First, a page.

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Vets Holding Dogs Hostage – Threatening Death

Vets Holding Dogs Hostage – Threatening Death

Veterinary medicine, like human medicine, has its share of good and bad practitioners but I’ve been seeing an alarming trend in the area of veterinary medicine. There was a time when vets treated animals for the love of animals and because they cared. Veterinary medicine had gotten as bad as human medicine and in some ways even worse!

At least many people have medical insurance and there are programs for people who need medical care. For pets, yes, there is medical insurance available but compared to the numbers of pets, coverage is not wide spread yet. And yes, there are some low cost programs available but they are mostly spay/neuter programs and vaccination programs.

Veterinary medicine has turned into ‘big business,’ revolving door, ‘bottom line’ watchers. Most vets require 75% upfront payment for any kind of surgical procedure and if there’s any doubt about paying the bill, which can easily mount in the thousands of dollars, they won’t touch your pet. Vet visits and surgery cost dog owners almost $800 and cat owners $500 last year, according to the American Pet Products Manufacturers Association. And this is just an average! Few vets are willing to set up payment plans.

I’ve come across several stories in the news lately that have really bothered me, vets holding dogs ‘hostage,’ threatening ‘death’ over bills. People doctors don’t even do anything like that, so how can vets get away with it? Because animals are considered nothing but ‘possessions?’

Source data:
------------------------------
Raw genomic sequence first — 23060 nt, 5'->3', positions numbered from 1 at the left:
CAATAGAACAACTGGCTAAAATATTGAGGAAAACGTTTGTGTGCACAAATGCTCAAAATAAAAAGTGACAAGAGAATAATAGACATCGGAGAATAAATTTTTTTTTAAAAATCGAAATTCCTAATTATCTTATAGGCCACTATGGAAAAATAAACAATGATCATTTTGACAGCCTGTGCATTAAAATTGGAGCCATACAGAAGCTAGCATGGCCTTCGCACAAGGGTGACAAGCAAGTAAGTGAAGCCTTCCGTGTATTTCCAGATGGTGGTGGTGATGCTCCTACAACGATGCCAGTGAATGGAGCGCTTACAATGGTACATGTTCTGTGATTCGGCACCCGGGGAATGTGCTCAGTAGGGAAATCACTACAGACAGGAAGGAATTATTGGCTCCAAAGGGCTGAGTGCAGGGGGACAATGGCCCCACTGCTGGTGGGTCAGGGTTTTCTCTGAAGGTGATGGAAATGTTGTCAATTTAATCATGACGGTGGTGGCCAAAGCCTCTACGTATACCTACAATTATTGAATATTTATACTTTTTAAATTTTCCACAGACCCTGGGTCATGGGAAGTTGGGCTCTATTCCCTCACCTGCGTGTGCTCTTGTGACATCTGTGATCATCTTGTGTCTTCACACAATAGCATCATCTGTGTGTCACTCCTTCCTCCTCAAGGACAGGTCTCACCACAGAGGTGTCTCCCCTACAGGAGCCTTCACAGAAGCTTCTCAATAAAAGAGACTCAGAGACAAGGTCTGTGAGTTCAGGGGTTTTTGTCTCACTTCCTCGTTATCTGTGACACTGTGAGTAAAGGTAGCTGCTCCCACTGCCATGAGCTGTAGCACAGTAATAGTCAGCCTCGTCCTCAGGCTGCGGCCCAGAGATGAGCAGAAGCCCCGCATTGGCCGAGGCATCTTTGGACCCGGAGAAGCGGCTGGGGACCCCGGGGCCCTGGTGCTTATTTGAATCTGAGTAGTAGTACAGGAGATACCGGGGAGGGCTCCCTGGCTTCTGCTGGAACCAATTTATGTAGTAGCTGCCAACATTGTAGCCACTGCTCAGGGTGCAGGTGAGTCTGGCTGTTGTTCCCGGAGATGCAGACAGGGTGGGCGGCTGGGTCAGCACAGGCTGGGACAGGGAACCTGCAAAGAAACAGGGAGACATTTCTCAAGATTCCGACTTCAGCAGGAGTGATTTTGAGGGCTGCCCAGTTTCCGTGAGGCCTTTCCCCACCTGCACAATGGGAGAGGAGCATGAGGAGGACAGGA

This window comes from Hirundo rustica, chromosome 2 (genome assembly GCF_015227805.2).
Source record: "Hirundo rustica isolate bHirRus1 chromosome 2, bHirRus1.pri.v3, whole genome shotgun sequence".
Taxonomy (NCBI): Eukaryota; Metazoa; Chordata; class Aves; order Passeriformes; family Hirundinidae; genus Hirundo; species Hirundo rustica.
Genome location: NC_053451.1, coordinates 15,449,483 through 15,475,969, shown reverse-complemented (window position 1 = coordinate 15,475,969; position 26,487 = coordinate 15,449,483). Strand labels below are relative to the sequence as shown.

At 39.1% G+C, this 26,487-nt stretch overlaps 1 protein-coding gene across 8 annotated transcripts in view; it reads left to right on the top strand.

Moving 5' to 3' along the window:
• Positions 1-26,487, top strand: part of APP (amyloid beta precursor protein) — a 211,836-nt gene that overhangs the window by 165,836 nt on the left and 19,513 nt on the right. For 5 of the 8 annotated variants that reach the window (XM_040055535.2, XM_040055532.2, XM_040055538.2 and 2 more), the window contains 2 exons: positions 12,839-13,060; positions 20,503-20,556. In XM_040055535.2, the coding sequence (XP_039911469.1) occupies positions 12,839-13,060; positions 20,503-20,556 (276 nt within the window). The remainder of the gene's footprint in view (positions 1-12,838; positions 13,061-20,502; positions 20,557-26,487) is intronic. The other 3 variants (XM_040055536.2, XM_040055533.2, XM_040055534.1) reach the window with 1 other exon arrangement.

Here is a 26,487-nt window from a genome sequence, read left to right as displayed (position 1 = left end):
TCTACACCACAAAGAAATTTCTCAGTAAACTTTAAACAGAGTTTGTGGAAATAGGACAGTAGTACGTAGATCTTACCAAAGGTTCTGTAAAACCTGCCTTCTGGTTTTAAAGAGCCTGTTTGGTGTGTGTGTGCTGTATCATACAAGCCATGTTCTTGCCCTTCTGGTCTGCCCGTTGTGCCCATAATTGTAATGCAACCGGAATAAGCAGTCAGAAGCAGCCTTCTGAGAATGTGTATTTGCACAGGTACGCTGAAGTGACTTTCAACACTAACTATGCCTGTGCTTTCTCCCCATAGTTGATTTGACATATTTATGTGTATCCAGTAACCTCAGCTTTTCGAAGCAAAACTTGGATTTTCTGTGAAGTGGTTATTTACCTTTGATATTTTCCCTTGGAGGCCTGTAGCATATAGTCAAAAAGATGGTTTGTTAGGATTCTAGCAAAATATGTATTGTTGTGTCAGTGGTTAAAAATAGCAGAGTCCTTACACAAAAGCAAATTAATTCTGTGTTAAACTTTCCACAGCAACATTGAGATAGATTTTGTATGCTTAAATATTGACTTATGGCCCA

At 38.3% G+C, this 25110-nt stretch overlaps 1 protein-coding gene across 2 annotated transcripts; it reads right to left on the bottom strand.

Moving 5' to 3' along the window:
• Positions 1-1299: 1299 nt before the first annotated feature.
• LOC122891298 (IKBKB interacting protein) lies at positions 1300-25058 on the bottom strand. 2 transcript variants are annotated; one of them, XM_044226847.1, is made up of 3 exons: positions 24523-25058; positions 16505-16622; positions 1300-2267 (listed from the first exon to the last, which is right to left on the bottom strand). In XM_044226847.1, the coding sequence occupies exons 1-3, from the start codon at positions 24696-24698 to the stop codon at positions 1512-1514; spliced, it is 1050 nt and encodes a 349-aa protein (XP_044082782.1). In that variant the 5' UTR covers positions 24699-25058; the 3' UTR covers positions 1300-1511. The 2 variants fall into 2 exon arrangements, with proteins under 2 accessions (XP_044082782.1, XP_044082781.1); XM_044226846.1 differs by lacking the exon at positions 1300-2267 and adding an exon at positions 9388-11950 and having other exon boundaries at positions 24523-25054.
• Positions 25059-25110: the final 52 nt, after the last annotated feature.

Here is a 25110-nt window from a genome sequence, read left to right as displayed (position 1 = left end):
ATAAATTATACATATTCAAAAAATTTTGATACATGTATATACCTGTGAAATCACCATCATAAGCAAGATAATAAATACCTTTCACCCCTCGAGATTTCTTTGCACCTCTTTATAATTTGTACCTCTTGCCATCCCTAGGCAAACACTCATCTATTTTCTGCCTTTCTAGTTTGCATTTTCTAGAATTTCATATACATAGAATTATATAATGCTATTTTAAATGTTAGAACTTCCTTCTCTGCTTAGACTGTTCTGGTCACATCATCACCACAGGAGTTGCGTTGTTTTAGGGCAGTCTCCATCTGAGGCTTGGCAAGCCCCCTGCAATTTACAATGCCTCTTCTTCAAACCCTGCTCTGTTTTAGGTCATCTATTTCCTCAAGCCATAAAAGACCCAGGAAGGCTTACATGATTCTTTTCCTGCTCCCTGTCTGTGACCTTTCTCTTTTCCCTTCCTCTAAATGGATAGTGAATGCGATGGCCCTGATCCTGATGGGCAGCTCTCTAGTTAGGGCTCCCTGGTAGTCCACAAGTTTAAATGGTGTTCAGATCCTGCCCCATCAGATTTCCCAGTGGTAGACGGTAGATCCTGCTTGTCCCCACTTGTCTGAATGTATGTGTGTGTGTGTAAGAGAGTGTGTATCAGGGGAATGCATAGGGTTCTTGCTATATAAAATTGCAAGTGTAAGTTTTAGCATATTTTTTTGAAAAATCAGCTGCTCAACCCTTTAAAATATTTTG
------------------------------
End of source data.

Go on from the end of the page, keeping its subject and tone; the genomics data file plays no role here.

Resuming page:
Josh Gomez of Gwinnet, Georgia, say that his vet, Dr. Garry Innocent of PetFIRST Animal Hospital in Duluth is holding his black border collie, Pilot, hostage and is threatening to send him the an animal shelter where he could be euthanized.

Gomez has already paid Innocent the agreed on amount of $1,125 for the treatment of the pup’s virus in August. The next thing he knew there were all kinds of additional charges that had not been agreed on. The bill jumped to $1,640 and has been increasing daily, with the vet holding the puppy, because of a $27 a day boarding charge. As of the 14th of September, Gomez owed almost an additional $1000 over what he initially agreed to pay Dr. Garry Innocent and PetFIRST Animal Hospital. As a 22 yr old, at home music teacher, Gomez says he just can’t afford to pay the outrageous charges. He’s already run up $400 on his girlfriend’s charge card and used a $750 loan from his employer.

And just what does Dr. Innocent have to say about this, “He’s being such a twit, he just needs to pay his bill.”

How’s that for understanding and compassion?

On Tuesday the vet plans to send Gomez’s dog, Pilot, to an animal shelter. Gomez has filed a lawsuit in Gwinnett Superior Court this week to block Innocent and PetFIRST Animal Hospital from handing Pilot over to animal-control authorities. His lawyer, Ed McCrimmon, says the Georgia law is unconstitutional because it enables pet clinics to take people’s property without ‘due process.’

In another story from San Antonio, Texas, Jacqueline Hines rescued a little Chihuahua off the streets. She was just being a Good Samaritan, helping an animal in need. And of course when the little dog, who she named Macho, got sick, she took him to the vet.

Hines, a 76 year old widow on a fixed income, told the vet that she couldn’t pay more than $100 and the vet told her ok, treated the dog and charged her $93. Sounds pretty good so far, right?